Jezebel Helped Me Find My Voice. Its Closure Is the End of an Era

The November 9 news that Jezebel will shut down left me feeling unexpectedly heartbroken. Unexpectedly because this is hardly the first beloved, groundbreaking feminist publication to suddenly close up shop. I had no hand in creating the site. I never even worked there (not that I never applied). The only part I played in Jezebel’s history was in the comments, where I was a minor but devoted participant.

The impact that Jezebel had on me, however, was monumental. In many ways, I owe my career to that website (a mixed blessing to be sure, and hardly a unique experience). More importantly, it permanently influenced the way I think, argue, craft a joke, and even the way I vote, for all of which I will be eternally grateful.

I started reading Jezebel back in its early days, when I was in college and still in the beginning stages of my conservative deprogramming. It may come as a shock to anyone who met me after 2009 or so, but I was once staunchly right wing, and there was no cause that got me more fired up than abortion. (I know, I know. This can happen when you grow up with Republican parents.)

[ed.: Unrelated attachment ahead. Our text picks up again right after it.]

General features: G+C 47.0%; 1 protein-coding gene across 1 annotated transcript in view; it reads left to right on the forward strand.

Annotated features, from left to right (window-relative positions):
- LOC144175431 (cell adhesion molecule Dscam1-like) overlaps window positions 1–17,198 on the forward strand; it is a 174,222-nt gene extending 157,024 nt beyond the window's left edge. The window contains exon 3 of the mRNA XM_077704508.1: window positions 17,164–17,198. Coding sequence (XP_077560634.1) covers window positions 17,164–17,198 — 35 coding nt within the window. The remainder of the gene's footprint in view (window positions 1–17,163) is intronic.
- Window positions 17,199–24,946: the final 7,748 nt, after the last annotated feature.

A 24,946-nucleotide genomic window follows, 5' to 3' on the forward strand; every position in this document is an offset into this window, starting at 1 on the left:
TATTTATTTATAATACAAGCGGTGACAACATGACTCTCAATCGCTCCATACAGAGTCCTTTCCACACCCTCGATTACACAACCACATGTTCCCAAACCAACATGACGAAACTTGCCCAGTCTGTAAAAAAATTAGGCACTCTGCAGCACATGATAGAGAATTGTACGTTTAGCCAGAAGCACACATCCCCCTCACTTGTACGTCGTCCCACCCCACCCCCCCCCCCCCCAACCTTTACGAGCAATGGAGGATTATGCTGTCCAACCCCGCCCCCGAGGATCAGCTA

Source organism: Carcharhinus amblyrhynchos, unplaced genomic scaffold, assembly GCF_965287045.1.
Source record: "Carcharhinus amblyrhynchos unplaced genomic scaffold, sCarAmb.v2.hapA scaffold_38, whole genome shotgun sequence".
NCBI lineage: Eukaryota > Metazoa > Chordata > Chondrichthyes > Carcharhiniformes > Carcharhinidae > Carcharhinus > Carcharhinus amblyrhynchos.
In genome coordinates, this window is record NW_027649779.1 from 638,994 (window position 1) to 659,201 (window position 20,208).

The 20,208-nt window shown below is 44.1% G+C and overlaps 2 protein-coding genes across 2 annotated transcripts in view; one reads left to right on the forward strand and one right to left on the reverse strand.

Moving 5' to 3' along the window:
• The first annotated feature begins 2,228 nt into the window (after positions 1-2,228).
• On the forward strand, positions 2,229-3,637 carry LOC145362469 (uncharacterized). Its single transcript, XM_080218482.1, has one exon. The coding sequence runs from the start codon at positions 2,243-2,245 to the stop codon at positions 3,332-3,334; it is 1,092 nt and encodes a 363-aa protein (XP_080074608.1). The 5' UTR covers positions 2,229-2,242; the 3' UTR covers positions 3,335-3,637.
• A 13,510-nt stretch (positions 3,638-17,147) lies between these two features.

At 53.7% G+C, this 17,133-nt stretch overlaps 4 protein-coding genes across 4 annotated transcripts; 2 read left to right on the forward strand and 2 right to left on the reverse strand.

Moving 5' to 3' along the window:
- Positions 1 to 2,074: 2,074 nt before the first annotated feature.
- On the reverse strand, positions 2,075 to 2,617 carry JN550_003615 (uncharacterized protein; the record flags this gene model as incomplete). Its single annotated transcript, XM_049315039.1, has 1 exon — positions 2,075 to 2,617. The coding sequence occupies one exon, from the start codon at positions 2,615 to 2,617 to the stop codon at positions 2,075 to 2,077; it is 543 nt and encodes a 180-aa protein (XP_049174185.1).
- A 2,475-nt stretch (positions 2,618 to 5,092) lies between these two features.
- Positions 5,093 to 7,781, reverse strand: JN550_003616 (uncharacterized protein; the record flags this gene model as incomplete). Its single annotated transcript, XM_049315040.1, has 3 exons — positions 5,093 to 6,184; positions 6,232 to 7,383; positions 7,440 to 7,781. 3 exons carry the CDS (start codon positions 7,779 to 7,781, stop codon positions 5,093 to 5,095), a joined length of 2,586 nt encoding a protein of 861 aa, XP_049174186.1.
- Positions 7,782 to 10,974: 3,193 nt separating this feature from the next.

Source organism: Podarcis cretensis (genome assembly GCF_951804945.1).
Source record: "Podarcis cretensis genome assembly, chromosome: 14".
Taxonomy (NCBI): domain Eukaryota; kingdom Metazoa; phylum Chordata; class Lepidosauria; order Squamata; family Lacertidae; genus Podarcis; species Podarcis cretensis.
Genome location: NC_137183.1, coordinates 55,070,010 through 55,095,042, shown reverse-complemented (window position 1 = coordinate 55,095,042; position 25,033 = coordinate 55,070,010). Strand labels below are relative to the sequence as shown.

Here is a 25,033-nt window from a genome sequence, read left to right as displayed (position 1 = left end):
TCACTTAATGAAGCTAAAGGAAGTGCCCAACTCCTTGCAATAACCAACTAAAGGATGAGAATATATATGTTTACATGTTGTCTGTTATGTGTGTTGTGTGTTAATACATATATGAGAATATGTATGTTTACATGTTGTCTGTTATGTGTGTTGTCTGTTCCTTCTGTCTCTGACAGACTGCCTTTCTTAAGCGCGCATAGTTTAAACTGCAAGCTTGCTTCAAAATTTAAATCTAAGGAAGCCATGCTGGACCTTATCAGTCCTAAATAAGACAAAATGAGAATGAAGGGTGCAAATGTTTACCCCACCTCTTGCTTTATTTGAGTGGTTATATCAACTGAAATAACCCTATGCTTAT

Many media analysts who have covered Jezebel, which was founded in 2007, assume that a person like me at that time—a confused almost-adult with right wing leanings—would have found the site alienating. I found it instructive.

It was the Photoshop Fails that first drew me in. (I may have been a Republican, but I was still a teenage girl in the 2000s, an era in which Bridget Jones was considered fat.) At that time, ads and magazines were still Photoshopping women’s bodies into physically impossible proportions and Jezebel found the most absurd examples—an extra limb here, a mysteriously absent kneecap there—and meticulously picked them apart. Photoshop Fails made me laugh. They made me feel better.

Writers covered sexual assault, celebrity gossip, where to find jeans that won’t make you feel bad about yourself—all things that concerned me personally—and introduced me to some basic tenets of feminism that I’d never encountered before. (Republican parents!) The comment board, meanwhile, gave me a forum to debate and digest all of these new ideas I was absorbing. I had never had my ideas challenged so thoroughly or so unyieldingly. My friends, being nice people who didn’t want to make me feel bad, tended to step carefully when we disagreed. In the comments section, I was just an avatar with a baffling obsession with other people’s wombs, and they tore my arguments to shreds. Thank god.

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